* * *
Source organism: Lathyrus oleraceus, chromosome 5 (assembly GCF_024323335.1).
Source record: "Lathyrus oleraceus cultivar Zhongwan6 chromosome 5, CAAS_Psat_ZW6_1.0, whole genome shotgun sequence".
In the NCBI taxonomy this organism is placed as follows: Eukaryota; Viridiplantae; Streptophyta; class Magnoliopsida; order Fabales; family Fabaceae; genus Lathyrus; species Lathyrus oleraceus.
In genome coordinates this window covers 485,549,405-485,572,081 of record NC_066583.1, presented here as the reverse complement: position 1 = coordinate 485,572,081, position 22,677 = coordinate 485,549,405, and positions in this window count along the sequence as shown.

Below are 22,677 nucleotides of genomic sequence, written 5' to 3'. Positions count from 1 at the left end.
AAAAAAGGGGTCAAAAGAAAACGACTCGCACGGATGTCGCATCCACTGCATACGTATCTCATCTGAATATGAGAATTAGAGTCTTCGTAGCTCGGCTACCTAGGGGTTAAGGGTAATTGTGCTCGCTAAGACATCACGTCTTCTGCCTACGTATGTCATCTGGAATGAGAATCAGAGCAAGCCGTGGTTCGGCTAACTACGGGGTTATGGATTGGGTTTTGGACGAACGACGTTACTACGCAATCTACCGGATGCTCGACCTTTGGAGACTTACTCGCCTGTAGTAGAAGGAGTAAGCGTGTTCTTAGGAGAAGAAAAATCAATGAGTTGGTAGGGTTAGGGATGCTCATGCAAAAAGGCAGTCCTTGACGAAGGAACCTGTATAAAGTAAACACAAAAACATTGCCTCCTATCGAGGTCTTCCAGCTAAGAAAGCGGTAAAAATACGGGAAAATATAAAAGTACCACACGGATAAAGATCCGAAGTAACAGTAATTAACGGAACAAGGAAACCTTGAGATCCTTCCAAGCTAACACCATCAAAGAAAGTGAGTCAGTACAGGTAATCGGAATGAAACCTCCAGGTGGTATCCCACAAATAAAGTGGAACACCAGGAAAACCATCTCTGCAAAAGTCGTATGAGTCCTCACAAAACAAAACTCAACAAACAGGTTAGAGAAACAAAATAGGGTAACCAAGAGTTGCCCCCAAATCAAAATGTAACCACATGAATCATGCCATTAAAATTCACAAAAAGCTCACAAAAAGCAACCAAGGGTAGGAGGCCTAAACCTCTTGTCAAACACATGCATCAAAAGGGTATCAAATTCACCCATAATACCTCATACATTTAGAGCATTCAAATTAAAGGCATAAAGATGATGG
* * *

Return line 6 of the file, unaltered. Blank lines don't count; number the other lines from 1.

AAAAAAGGGGTCAAAAGAAAACGACTCGCACGGATGTCGCATCCACTGCATACGTATCTCATCTGAATATGAGAATTAGAGTCTTCGTAGCTCGGCTACCTAGGGGTTAAGGGTAATTGTGCTCGCTAAGACATCACGTCTTCTGCCTACGTATGTCATCTGGAATGAGAATCAGAGCAAGCCGTGGTTCGGCTAACTACGGGGTTATGGATTGGGTTTTGGACGAACGACGTTACTACGCAATCTACCGGATGCTCGACCTTTGGAGACTTACTCGCCTGTAGTAGAAGGAGTAAGCGTGTTCTTAGGAGAAGAAAAATCAATGAGTTGGTAGGGTTAGGGATGCTCATGCAAAAAGGCAGTCCTTGACGAAGGAACCTGTATAAAGTAAACACAAAAACATTGCCTCCTATCGAGGTCTTCCAGCTAAGAAAGCGGTAAAAATACGGGAAAATATAAAAGTACCACACGGATAAAGATCCGAAGTAACAGTAATTAACGGAACAAGGAAACCTTGAGATCCTTCCAAGCTAACACCATCAAAGAAAGTGAGTCAGTACAGGTAATCGGAATGAAACCTCCAGGTGGTATCCCACAAATAAAGTGGAACACCAGGAAAACCATCTCTGCAAAAGTCGTATGAGTCCTCACAAAACAAAACTCAACAAACAGGTTAGAGAAACAAAATAGGGTAACCAAGAGTTGCCCCCAAATCAAAATGTAACCACATGAATCATGCCATTAAAATTCACAAAAAGCTCACAAAAAGCAACCAAGGGTAGGAGGCCTAAACCTCTTGTCAAACACATGCATCAAAAGGGTATCAAATTCACCCATAATACCTCATACATTTAGAGCATTCAAATTAAAGGCATAAAGATGATGG